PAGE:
UN concerned over Algeria’s crackdown on peaceful protesters, activists
On Friday, thousands defied Covid-19 restrictions and took to the streets of Algiers and other cities across the country chanting slogans against the military junta and demanding a civilian democratic state.
The U.N. rights officials in Geneva denounced the violent response by Algerian security forces, who they accuse of using unnecessary or excessive force and arbitrary arrests to suppress peaceful demonstrations.
“There have been numerous instances across the country where security forces have used unnecessary or excessive force and arbitrary arrests to suppress peaceful demonstrations,” U.N. human rights spokesman Rupert Colville said.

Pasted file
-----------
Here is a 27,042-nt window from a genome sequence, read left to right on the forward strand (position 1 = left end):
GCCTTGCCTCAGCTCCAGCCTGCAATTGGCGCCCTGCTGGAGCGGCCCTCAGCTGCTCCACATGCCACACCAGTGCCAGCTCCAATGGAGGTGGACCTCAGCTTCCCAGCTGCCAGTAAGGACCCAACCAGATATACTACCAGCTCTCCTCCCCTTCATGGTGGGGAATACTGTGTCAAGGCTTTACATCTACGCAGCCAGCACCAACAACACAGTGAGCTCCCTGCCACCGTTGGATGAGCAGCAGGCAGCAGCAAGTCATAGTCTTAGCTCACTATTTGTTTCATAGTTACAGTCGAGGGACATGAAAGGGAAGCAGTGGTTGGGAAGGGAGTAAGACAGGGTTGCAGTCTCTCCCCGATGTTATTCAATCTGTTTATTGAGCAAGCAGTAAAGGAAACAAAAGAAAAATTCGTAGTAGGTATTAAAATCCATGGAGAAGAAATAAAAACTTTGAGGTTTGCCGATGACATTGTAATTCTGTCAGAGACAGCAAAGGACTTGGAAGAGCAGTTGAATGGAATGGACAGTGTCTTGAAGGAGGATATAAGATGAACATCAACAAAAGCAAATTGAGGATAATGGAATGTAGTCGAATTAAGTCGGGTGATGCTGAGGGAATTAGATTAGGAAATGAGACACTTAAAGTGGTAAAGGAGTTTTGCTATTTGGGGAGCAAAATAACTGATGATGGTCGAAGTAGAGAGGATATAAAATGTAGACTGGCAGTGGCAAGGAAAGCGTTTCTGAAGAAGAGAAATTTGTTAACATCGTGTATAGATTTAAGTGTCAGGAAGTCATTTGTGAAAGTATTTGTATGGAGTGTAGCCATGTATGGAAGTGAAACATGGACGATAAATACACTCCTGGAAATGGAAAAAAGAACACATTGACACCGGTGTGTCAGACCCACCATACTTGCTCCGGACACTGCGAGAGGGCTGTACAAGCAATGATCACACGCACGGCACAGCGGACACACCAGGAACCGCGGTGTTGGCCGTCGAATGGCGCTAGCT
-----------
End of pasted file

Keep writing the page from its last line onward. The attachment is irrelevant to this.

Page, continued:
“These developments echoed what happened earlier in 2019 and 2020, during which a total of at least 2,500 people were arrested or detained in connection with their peaceful activism,” he said.
“Similarly, the criminal prosecution in 2019 and 2020 of activists, human rights defenders, students, journalists, bloggers and ordinary citizens expressing dissent continued during the first two months of this year,” he added.
Protesters managed to avert a fifth term for ailing President Bouteflika but fell short of triggering a clean break with the military ruling regime which installed President Abdelmadjid Tebboune, whose frail health and repetitive absence for treatment abroad invokes a déjà vu in Algiers and further fuels the Hirak.
Algeria is worst off in 2021 compared to 2019 and its capacity to buy social peace through lavish spending has been curtailed by low oil prices and a widening budget deficit.